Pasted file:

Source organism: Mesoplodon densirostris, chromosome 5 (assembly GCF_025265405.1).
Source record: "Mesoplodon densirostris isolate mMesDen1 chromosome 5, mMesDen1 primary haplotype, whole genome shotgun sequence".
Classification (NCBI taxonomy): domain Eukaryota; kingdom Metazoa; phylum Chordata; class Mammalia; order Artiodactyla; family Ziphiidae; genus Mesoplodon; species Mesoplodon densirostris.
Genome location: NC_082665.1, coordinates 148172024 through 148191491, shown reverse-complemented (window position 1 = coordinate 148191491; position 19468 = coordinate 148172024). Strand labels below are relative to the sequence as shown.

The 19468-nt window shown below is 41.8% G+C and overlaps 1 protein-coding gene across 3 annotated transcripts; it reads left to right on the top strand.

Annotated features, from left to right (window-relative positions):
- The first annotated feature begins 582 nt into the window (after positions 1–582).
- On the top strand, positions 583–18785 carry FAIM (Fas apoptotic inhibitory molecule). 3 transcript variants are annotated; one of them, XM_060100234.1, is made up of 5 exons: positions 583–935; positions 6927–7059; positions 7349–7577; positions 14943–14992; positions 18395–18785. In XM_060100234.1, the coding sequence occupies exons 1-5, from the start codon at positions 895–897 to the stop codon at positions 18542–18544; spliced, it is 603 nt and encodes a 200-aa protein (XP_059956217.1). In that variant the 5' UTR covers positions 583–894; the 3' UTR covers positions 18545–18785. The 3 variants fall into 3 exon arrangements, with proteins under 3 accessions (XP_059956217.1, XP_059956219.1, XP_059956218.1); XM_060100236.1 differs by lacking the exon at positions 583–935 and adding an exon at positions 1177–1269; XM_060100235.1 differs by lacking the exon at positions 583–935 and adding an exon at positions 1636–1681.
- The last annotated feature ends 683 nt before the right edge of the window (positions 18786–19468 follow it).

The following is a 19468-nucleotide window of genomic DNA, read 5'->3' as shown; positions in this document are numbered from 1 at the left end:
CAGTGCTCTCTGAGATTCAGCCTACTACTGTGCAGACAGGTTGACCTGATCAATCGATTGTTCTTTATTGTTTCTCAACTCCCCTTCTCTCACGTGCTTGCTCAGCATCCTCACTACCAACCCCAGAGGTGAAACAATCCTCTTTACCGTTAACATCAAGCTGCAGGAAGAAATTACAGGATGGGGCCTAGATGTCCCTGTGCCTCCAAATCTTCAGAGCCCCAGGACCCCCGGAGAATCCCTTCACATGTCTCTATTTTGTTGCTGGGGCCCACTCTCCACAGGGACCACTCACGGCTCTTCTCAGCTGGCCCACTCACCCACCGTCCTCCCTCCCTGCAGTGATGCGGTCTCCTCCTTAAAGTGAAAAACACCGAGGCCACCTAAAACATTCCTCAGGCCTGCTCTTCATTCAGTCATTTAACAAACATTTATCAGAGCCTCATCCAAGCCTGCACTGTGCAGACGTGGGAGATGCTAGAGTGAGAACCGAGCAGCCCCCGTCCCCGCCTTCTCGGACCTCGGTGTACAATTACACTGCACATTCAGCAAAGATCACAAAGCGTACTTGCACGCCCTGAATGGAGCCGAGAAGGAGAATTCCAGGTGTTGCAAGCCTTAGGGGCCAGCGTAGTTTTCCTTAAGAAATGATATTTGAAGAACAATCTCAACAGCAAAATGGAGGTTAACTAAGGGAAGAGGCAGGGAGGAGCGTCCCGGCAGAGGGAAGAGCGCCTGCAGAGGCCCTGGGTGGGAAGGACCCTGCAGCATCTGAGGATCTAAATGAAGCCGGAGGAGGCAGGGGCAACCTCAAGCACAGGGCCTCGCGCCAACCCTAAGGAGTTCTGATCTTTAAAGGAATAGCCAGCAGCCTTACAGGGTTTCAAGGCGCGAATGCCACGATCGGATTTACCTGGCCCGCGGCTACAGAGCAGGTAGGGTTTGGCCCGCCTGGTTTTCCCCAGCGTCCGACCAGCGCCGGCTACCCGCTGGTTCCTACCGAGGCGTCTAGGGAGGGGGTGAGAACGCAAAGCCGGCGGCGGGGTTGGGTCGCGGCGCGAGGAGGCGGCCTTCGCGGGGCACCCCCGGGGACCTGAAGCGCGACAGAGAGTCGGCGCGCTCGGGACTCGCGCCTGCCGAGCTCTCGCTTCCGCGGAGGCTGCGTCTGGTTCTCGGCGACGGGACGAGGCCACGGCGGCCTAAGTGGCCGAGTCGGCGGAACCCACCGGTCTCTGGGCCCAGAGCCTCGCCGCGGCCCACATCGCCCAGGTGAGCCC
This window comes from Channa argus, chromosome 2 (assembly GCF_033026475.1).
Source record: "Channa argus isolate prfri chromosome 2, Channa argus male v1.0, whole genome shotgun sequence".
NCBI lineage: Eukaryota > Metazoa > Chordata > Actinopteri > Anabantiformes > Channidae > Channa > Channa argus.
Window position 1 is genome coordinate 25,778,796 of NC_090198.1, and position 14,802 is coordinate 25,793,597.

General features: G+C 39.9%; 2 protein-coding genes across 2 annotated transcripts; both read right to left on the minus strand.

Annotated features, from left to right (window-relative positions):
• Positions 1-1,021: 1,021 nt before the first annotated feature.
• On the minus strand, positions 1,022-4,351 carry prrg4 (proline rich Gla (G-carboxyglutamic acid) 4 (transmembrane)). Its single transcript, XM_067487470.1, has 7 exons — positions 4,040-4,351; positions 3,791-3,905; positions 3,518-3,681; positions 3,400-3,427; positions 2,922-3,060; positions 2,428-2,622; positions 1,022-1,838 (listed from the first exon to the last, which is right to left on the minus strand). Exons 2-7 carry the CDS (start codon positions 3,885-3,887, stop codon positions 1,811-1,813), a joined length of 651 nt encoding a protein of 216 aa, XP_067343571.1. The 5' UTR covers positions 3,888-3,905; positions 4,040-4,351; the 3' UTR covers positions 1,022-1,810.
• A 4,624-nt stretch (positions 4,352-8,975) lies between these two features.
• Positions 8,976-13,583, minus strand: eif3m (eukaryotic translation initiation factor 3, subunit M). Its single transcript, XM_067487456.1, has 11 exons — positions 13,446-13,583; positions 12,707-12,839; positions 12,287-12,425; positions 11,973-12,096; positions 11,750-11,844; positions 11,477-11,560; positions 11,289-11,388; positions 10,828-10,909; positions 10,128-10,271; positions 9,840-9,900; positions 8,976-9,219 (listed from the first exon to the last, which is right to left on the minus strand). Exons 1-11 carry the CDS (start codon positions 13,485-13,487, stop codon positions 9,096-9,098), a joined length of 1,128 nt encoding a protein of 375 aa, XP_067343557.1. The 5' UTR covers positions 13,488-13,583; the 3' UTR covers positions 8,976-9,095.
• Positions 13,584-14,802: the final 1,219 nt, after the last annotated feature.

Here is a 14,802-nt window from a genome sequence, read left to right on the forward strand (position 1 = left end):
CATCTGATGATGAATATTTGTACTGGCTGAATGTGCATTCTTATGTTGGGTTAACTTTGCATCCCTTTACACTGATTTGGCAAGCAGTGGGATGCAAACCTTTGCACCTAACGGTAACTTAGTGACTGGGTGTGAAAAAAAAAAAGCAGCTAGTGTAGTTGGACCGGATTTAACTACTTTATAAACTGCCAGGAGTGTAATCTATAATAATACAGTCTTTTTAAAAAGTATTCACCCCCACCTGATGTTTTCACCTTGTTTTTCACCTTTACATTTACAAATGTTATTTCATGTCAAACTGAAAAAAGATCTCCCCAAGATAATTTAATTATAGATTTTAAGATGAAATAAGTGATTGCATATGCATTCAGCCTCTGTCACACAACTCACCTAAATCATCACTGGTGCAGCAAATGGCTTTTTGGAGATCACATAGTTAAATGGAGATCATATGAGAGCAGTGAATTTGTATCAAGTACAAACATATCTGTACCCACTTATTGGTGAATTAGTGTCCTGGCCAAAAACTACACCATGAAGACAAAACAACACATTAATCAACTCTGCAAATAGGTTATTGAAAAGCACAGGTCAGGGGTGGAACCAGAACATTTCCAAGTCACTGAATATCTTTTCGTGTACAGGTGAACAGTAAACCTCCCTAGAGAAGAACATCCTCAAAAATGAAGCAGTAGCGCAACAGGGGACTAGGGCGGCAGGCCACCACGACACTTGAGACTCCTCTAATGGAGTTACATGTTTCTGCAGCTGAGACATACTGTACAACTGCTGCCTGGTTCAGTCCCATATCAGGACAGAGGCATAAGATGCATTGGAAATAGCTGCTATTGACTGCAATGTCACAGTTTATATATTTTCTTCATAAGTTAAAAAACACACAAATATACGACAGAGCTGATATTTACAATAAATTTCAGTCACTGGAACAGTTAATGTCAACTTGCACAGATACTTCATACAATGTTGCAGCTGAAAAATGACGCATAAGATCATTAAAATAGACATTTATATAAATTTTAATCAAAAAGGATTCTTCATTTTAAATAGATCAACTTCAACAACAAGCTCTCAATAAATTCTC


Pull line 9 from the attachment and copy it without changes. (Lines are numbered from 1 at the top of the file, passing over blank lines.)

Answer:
- The last annotated feature ends 683 nt before the right edge of the window (positions 18786–19468 follow it).